Thursday, September 8, 2011
Starring: Matt Damon (The Adjustment Bureau), Kate Winslet (Revolutionary Road), and Jude Law (Sherlock Holmes)
Director: Steven Soderbergh (The Informant!)
U.S. Release: September 9th, 2011 (Rated PG-13)
Runtime: 105 Minutes
Sometimes when a movie has an overbearing cast filled with star-studded actors and actresses, the movie turns out to be flat. Hence, when I saw Steven Soderbergh's lineup for his latest film Contagion, I became an instant skeptic. With a cast including major names like Matt Damon, Kate Winslet, Jude law, Laurence Fishburne, Gwyneth Paltrow, Marion Cotillard, and John Hawkes, Soderbergh must have had his hands full finding screen time for each of them. On the flip side, at least you know to expect some good acting.
Contagion follows numerous story lines as an unknown virus begins infecting the masses and causing a widespread epidemic. Doctors and government officials must work together to properly handle the situation, which consequently has a global impact.
With a premise similar to the mid 90s film Outbreak, Contagion successfully distances itself from its predecessor. The film not only spends time centering on the characters trying to stop the spread of the virus, it also focuses heavily on the chaos that would ensue if this hypothetical epidemic actually became a reality. Contagion offers countless suspenseful scenes showing violence and havoc in major cities being quarantined. In that regard, the film packs a powerful punch and an eye opening, realistic experience.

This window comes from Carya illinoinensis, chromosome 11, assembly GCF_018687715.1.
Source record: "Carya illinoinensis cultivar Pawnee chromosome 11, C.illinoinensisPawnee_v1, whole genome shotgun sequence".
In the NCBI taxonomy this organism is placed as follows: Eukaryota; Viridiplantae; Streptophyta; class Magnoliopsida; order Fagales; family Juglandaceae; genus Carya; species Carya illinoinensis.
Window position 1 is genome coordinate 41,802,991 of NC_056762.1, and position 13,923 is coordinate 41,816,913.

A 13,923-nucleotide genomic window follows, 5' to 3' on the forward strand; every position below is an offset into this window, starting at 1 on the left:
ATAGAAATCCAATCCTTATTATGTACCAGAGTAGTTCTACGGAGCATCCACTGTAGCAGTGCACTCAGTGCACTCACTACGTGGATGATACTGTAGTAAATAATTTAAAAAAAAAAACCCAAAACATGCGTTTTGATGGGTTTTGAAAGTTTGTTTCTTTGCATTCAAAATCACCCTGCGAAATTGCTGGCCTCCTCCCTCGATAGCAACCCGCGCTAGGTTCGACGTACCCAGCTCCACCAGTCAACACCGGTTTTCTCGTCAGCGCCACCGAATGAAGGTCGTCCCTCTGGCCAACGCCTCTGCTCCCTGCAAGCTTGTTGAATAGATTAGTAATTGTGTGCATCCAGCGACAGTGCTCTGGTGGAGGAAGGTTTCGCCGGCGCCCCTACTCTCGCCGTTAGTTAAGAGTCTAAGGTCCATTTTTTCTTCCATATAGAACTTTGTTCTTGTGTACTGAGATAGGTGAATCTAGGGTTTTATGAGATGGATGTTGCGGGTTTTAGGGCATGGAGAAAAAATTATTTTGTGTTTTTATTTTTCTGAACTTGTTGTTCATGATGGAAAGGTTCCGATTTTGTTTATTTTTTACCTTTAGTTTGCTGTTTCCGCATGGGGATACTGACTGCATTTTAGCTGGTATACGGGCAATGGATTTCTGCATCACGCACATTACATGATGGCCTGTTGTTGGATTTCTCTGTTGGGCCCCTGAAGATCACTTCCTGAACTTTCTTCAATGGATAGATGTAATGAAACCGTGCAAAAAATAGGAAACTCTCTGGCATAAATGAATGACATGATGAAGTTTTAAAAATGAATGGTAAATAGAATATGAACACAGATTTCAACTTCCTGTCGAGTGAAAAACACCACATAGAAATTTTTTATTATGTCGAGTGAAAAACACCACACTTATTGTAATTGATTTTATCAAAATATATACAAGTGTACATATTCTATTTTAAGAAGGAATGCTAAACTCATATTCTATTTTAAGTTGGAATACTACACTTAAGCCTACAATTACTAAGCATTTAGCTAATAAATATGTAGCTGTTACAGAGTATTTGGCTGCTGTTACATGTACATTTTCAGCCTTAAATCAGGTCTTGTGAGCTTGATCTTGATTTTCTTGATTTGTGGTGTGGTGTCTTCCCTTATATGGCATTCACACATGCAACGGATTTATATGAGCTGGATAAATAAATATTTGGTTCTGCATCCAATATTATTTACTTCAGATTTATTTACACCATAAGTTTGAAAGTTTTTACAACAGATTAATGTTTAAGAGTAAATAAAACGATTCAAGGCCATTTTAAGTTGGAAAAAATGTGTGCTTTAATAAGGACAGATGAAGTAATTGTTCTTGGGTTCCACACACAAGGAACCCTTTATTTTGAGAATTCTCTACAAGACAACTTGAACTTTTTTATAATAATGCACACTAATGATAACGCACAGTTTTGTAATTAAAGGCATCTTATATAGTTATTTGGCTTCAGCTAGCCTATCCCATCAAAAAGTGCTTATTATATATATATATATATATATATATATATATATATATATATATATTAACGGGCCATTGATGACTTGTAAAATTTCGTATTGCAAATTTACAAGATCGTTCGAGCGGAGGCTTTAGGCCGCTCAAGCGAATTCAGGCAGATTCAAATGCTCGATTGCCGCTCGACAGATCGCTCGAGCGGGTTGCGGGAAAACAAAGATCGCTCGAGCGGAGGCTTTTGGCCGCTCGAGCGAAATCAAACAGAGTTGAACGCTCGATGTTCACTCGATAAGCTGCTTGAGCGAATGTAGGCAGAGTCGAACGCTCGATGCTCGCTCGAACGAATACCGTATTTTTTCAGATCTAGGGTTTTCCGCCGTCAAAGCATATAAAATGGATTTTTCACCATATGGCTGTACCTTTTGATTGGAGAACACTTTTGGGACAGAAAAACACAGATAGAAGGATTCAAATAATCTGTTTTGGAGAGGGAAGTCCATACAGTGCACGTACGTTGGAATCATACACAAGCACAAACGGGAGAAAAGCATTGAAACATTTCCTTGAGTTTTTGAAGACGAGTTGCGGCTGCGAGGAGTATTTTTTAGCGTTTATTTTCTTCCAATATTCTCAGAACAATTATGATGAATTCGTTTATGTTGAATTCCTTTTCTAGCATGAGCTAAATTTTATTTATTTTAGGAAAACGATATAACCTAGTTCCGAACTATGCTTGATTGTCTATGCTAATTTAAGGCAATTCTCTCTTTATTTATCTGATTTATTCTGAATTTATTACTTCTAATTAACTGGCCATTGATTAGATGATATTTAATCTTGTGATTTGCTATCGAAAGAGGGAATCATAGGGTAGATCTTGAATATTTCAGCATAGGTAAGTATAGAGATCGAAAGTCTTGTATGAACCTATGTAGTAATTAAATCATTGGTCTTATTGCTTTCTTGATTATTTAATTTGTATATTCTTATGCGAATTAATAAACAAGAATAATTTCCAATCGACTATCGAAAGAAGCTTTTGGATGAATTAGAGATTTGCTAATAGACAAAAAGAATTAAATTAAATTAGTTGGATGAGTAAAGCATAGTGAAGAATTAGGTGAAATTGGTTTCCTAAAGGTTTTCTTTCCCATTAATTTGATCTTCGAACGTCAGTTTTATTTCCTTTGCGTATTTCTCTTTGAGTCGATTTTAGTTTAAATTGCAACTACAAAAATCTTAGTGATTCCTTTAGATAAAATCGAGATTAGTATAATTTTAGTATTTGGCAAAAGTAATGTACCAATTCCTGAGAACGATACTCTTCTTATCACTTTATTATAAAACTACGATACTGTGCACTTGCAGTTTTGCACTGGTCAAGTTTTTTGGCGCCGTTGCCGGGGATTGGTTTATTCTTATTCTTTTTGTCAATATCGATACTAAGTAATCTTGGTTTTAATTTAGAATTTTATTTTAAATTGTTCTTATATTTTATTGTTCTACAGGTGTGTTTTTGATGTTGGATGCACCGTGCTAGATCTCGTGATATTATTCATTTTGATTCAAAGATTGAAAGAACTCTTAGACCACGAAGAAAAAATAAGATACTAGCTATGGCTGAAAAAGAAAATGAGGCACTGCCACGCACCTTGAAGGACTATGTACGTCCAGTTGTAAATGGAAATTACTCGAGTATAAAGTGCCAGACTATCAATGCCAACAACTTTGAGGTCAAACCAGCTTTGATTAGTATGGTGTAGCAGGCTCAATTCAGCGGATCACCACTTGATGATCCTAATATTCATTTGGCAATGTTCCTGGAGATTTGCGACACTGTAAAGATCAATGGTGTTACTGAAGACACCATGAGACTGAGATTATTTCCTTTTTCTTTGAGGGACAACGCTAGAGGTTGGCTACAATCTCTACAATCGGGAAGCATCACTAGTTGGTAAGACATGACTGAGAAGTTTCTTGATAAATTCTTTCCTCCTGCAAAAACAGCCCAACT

On the other hand, Contagion unsuccessfully manages to keep the audience dialed into the film. With an abundance of main characters and subplots, the movie leaves and revisits different characters at a crawling pace. There are moments where you may go 20+ minutes before you see a character again. All of these subplots make it extremely difficult for the audience to make a connection with individual characters. This is an obvious flaw that becomes overly evident in films trying to incorporate a large number of stars in its cast.
With Contagion, the acting will undoubtedly satisfy the audience and certain unique perspectives taken on by the film will intrigue as well. However, a sizable portion of the movie will spend time focusing on other stories which seem to add nothing to benefit the film. Had Soderbergh chosen to focus more on certain aspects of the film, and less on others, it may have resulted in a much more successful piece of work.
Contagion ends up landing in the realm of the mediocre. You should expect more out of such a renowned director and cast, yet trying to do too much proves to be problematic once again. Sometimes you can accomplish a lot more by just keeping it simple. I'd suggest holding out for DVD.
Stars: 2 stars out of 4